More than a bad night's sleep: Sleep apnea widely undiagnosed among obese type 2 diabetics

May 21, 2009

Sleep apnea has long been known to be associated with obesity. But a new study published in the June issue of Diabetes Care finds that the disorder is widely undiagnosed among obese individuals with type 2 diabetes - nearly 87 percent of participants reported symptoms, but were never diagnosed.

For those with untreated , it doesn't just mean their sleep is disrupted; existing research shows that it can also mean an increased risk of heart disease and stroke.

"The high prevalence of undiagnosed, and therefore, untreated sleep apnea among with diabetes constitutes a serious public health problem," said Gary Foster, PhD, lead author and director of the Center for Obesity Research and Education at Temple University.

The new study, called Sleep AHEAD, looked at 306 obese patients with type 2 diabetes already enrolled in the Look AHEAD trial, a 16-site study investigating the long-term health impact of an intensive lifestyle intervention in 5, 145 overweight or obese adults with type 2 diabetes.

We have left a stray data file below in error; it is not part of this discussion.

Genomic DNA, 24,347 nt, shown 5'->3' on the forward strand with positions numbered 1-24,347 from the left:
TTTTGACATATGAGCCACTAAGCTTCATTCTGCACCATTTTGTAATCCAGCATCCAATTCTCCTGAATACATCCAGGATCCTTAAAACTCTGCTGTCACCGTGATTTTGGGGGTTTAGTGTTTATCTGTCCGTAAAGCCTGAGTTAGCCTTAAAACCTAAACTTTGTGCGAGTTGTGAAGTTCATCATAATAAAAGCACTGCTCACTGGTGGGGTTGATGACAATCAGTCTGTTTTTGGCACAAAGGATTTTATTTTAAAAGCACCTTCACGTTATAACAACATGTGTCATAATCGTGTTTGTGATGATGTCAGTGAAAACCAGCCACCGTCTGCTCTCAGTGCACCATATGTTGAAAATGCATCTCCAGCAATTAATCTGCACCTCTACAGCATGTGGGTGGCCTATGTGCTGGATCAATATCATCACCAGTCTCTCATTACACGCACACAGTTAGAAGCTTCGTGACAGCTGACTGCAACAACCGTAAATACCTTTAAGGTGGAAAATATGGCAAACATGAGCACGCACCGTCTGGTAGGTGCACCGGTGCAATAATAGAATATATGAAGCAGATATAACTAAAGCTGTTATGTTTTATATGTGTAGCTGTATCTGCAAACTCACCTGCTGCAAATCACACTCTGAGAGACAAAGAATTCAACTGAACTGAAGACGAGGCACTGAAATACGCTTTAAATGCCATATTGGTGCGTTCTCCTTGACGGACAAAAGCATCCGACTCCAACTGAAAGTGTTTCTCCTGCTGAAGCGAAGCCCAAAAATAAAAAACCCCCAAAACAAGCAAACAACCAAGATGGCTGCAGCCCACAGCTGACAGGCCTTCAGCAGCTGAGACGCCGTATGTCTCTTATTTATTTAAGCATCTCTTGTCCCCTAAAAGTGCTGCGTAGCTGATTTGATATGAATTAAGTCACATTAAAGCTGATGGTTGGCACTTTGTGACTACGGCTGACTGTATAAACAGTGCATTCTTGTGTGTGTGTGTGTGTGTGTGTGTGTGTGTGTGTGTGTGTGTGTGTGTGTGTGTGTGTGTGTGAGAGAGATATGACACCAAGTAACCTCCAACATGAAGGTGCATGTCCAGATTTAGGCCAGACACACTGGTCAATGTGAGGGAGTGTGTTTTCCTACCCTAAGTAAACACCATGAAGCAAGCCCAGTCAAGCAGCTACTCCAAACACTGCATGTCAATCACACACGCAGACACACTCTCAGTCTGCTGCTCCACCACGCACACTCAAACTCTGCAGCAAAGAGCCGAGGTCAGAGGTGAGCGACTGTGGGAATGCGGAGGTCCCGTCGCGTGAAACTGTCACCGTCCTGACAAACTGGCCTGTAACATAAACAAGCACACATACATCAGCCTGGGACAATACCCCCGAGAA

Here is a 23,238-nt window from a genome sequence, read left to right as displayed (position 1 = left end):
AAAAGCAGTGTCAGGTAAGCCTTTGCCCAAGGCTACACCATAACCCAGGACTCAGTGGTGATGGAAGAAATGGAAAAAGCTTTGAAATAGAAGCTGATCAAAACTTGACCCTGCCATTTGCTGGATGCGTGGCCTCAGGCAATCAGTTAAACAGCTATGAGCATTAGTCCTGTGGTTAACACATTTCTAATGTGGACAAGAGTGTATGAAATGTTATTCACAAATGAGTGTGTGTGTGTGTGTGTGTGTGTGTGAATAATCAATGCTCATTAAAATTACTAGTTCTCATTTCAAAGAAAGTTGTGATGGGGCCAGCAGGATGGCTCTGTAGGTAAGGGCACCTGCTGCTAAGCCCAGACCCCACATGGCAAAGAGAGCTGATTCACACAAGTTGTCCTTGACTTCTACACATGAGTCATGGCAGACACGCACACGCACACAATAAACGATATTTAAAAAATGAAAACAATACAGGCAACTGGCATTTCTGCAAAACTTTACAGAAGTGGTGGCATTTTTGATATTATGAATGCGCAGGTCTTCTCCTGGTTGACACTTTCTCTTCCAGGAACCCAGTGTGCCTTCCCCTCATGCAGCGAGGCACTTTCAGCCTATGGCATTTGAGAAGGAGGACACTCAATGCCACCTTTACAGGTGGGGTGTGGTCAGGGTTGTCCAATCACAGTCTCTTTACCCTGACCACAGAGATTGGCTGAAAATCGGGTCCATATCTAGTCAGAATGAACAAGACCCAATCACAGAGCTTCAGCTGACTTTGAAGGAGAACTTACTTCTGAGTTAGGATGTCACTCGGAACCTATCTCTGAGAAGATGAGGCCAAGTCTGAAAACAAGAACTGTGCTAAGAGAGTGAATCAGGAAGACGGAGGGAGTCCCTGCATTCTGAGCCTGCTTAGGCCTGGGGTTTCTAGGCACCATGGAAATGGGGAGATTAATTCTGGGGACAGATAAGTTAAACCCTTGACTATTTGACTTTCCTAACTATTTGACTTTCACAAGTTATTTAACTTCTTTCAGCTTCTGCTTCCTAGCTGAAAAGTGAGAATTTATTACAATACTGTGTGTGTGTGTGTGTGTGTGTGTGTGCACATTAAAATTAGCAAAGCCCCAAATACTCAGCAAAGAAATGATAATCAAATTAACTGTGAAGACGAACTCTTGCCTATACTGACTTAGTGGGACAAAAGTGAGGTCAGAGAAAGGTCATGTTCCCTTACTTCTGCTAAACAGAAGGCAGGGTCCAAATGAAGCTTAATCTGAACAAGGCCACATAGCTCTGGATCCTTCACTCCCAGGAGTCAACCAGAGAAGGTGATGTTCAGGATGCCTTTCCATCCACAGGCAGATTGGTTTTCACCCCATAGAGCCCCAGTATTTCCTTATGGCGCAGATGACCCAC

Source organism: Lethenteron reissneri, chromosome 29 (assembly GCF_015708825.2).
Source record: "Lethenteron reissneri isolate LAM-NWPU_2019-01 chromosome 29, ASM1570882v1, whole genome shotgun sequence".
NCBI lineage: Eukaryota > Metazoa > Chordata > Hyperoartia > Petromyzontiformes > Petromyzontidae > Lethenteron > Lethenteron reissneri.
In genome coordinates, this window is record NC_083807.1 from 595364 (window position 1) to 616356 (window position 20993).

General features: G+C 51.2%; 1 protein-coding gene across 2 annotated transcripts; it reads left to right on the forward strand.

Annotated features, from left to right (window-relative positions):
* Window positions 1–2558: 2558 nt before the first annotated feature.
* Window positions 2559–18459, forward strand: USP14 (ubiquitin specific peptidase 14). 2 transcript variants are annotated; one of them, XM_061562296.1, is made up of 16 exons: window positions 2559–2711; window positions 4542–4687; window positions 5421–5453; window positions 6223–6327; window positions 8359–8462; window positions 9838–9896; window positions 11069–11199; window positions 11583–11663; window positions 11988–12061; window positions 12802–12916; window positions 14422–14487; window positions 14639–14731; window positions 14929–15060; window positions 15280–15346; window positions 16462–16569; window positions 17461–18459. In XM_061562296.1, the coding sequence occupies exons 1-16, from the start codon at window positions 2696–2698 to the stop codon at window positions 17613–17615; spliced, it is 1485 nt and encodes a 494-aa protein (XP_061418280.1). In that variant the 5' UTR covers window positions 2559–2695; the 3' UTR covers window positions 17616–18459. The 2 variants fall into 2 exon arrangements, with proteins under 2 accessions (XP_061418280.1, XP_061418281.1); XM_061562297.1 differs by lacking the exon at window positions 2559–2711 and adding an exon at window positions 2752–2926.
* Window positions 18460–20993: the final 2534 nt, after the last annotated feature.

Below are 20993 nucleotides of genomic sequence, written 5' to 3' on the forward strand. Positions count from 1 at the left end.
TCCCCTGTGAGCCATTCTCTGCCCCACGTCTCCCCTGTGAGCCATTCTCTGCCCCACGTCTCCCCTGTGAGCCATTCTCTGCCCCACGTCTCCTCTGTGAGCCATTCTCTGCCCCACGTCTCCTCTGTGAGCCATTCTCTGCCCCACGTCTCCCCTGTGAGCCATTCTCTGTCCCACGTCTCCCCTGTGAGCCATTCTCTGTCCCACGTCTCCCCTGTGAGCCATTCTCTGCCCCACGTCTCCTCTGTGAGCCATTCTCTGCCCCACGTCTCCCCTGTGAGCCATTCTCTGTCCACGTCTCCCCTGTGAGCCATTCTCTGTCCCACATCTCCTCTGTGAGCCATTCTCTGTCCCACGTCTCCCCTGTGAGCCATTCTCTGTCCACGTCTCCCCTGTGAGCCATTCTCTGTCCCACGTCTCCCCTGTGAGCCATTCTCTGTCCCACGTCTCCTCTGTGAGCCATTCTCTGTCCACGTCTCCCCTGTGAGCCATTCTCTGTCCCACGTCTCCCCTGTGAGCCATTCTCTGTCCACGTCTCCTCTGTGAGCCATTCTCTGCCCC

Each participant had a sleep study (polysomnogram) that measures various breathing and during sleep. Participants also filled out a series of questions about symptoms related to sleep (snoring, during the day), and had their weight, height, waist and neck circumferences measured.

Researchers found that 86.6 percent of participants had sleep apnea, yet reported never being diagnosed. More than 30 percent of these had between 16 and 20 episodes per hour where they would stop breathing, and 22 percent had more than 30 episodes per hour, considered severe sleep apnea. Most of these also had a larger waist circumference, which researchers found, along with higher BMI, to be significantly associated with sleep apnea.

has long been known to be associated with sleep apnea, but researchers say that these findings are alarming.

"Doctors who have obese patients with need to be aware of the possibility of apnea, even if no symptoms are present, especially in cases where the patient has a high BMI or waist circumference," said Foster.

Currently, more than half of obese or overweight individuals have diabetes, the seventh leading cause of death in the United States.

Source: Temple University (news : web)

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